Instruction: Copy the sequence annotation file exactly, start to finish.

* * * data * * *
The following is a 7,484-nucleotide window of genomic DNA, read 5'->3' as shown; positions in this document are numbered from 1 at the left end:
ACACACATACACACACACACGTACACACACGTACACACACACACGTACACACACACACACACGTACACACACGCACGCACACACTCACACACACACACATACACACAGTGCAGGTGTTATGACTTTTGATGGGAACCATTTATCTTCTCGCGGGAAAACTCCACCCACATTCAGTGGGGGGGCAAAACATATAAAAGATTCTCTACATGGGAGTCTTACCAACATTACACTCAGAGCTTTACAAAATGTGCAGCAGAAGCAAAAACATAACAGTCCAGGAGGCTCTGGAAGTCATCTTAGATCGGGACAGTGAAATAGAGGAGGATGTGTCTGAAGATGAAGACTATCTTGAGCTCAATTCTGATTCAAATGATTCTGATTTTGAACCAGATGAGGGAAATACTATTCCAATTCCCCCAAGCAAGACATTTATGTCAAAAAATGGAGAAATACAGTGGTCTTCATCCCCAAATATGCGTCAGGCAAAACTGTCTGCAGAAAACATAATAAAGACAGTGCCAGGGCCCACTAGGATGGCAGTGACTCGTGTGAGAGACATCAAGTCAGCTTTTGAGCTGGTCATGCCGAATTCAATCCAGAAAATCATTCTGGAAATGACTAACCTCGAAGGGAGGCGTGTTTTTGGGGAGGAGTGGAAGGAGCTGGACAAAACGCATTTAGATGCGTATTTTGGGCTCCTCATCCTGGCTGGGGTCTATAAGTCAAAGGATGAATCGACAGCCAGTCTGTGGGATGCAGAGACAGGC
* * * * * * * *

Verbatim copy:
The following is a 7,484-nucleotide window of genomic DNA, read 5'->3' as shown; positions in this document are numbered from 1 at the left end:
ACACACATACACACACACACGTACACACACGTACACACACACACGTACACACACACACACACGTACACACACGCACGCACACACTCACACACACACACATACACACAGTGCAGGTGTTATGACTTTTGATGGGAACCATTTATCTTCTCGCGGGAAAACTCCACCCACATTCAGTGGGGGGGCAAAACATATAAAAGATTCTCTACATGGGAGTCTTACCAACATTACACTCAGAGCTTTACAAAATGTGCAGCAGAAGCAAAAACATAACAGTCCAGGAGGCTCTGGAAGTCATCTTAGATCGGGACAGTGAAATAGAGGAGGATGTGTCTGAAGATGAAGACTATCTTGAGCTCAATTCTGATTCAAATGATTCTGATTTTGAACCAGATGAGGGAAATACTATTCCAATTCCCCCAAGCAAGACATTTATGTCAAAAAATGGAGAAATACAGTGGTCTTCATCCCCAAATATGCGTCAGGCAAAACTGTCTGCAGAAAACATAATAAAGACAGTGCCAGGGCCCACTAGGATGGCAGTGACTCGTGTGAGAGACATCAAGTCAGCTTTTGAGCTGGTCATGCCGAATTCAATCCAGAAAATCATTCTGGAAATGACTAACCTCGAAGGGAGGCGTGTTTTTGGGGAGGAGTGGAAGGAGCTGGACAAAACGCATTTAGATGCGTATTTTGGGCTCCTCATCCTGGCTGGGGTCTATAAGTCAAAGGATGAATCGACAGCCAGTCTGTGGGATGCAGAGACAGGC